The three cases where I think BlizzCon has seriously hurt Warlords of Draenor (at least in terms of fan reception) are in the development of garrisons, the location of the faction capitals, and the nature of women being represented fairly in the expansion. In each case, it's not like much was even said - but the impact of BlizzCon on the fan community is immense. It hits the echo chamber like a bomb going off, and everything said at the convention is analyzed. Let's be completely fair and honest here - it was a huge mistake to answer a question about a female character's appearance in the expansion with an off-the-cuff 'boys trip' response. Combined with promotional materials that were of a group of orc dudes, it started off the expansion with a negative perception that it has never overcome. Many players simply decided they weren't going to play it, based entirely on the idea that it was a game made by people who didn't care about them or their voice being heard - an opinion started at BlizzCon. (I don't pretend that Blizzard hasn't had other problems in this regard.)
Similarly, the upset over the change in Karabor and Bladespire's status from faction capitals to glorified quest hubs comes entirely from the fact that Blizzard told us they would be faction capitals at BlizzCon. Horde players were excited for Bladespire, but many Alliance players literally salivated at the idea of getting to set their hearths to Karabor, a storied location in Warcraft's lore and the place infamous throughout Burning Crusade as the Black Temple. The way we found out we weren't getting Karabor as a faction capital was disheartening all on its own, but the reason so many of us even knew that it was ever going to be such a capital was the BlizzCon hype bomb. If Blizzard had never hyped this, we wouldn't be angry at having lost what we never had. I accept that it's silly for people to get angry about a fictional city in a video game not being a place they can keep their bank alt parked, but MMO's in general are silly places, and sometimes we simply have to cater to that.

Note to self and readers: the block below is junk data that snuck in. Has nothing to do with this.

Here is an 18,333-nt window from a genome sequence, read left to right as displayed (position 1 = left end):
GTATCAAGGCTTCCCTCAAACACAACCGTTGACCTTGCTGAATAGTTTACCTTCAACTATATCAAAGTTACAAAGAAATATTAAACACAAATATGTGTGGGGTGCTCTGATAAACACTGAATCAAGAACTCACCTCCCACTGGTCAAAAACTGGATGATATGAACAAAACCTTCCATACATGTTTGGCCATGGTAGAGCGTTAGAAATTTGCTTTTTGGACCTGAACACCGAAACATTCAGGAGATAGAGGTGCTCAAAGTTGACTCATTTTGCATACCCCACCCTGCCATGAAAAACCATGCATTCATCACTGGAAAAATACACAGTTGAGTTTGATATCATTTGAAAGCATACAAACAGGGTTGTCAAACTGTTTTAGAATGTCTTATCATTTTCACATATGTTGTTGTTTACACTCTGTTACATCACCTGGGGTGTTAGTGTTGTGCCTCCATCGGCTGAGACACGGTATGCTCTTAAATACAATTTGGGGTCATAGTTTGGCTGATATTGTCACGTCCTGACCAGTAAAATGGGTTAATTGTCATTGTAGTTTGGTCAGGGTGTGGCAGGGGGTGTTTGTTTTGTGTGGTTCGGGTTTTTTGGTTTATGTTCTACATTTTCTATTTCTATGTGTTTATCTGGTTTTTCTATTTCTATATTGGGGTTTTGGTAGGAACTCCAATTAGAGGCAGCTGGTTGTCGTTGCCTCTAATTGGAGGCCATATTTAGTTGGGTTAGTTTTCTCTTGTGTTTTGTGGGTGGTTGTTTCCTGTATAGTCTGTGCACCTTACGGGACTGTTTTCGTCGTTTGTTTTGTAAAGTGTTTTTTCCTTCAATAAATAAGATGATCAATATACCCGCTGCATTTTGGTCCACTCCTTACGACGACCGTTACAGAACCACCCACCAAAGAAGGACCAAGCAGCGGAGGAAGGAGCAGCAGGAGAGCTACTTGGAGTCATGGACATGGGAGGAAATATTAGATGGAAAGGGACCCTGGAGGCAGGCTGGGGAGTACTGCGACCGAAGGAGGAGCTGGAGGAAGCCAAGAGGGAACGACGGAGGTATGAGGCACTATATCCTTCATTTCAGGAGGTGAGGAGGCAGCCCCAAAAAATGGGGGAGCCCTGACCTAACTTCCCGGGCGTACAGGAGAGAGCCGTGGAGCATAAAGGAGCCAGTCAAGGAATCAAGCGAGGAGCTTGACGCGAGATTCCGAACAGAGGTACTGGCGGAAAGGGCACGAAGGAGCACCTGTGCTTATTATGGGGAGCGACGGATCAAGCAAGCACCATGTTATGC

Finally, the evolution of the Garrison has been fraught with player dissatisfaction almost from the very first. As Blizzard has iterated on the design they've backed away from some of the statements made at BlizzCon and afterwards - you no longer get to put your Garrison anywhere you want, for instance. It's understandable that these changes occur, but by painting a picture of the Garrison as one thing, you're always setting yourself up for disappointment when you don't achieve all of those goals.
What's the answer, then? Just don't have BlizzCon? That seems overly reductionist. The easiest solution would be to more carefully consider exactly how the expansion is hyped and presented to us. Whether we think reasonable, every statement made at BlizzCon is taken far, far more to heart than it could possibly be meant - we can talk about managing player expectations, but when Blizzard is the ones creating those expectations up on their own giant stage, there's no one else to blame when they start raging out of control. Saying less and delivering what is said needs to be a priority in the future.